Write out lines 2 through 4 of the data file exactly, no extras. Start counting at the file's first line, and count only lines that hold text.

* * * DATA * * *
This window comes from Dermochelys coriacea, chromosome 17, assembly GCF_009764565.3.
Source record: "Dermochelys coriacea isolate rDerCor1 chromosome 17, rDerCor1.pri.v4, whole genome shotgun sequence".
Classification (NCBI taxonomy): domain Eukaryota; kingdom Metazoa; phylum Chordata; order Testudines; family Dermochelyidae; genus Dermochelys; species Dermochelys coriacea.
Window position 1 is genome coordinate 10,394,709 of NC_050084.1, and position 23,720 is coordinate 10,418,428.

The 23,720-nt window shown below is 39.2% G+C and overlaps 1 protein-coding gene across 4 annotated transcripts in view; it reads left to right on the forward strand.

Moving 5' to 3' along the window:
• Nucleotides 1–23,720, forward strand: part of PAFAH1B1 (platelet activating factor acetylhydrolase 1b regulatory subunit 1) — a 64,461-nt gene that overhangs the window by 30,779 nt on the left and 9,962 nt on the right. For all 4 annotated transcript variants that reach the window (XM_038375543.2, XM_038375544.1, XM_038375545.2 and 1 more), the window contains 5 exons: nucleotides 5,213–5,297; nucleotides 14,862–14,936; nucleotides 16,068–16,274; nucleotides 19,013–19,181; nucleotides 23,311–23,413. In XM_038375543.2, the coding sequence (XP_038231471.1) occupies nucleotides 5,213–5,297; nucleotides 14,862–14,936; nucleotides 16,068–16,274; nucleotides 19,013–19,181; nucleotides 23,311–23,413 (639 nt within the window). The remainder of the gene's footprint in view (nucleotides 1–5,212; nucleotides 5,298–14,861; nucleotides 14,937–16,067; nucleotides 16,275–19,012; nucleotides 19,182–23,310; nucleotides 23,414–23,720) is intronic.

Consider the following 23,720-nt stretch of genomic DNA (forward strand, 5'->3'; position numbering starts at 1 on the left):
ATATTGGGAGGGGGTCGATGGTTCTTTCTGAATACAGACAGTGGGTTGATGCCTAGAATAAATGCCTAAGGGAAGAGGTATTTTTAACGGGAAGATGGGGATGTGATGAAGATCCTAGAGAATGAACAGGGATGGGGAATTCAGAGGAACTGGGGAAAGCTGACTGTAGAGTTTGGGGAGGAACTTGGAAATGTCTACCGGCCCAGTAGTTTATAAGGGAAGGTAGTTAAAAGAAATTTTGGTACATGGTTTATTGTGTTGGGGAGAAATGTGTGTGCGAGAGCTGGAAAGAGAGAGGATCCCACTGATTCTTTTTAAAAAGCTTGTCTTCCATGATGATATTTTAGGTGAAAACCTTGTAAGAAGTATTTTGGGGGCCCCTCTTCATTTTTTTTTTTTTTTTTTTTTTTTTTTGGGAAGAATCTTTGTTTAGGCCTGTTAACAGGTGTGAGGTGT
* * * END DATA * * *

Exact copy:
Source record: "Dermochelys coriacea isolate rDerCor1 chromosome 17, rDerCor1.pri.v4, whole genome shotgun sequence".
Classification (NCBI taxonomy): domain Eukaryota; kingdom Metazoa; phylum Chordata; order Testudines; family Dermochelyidae; genus Dermochelys; species Dermochelys coriacea.
Window position 1 is genome coordinate 10,394,709 of NC_050084.1, and position 23,720 is coordinate 10,418,428.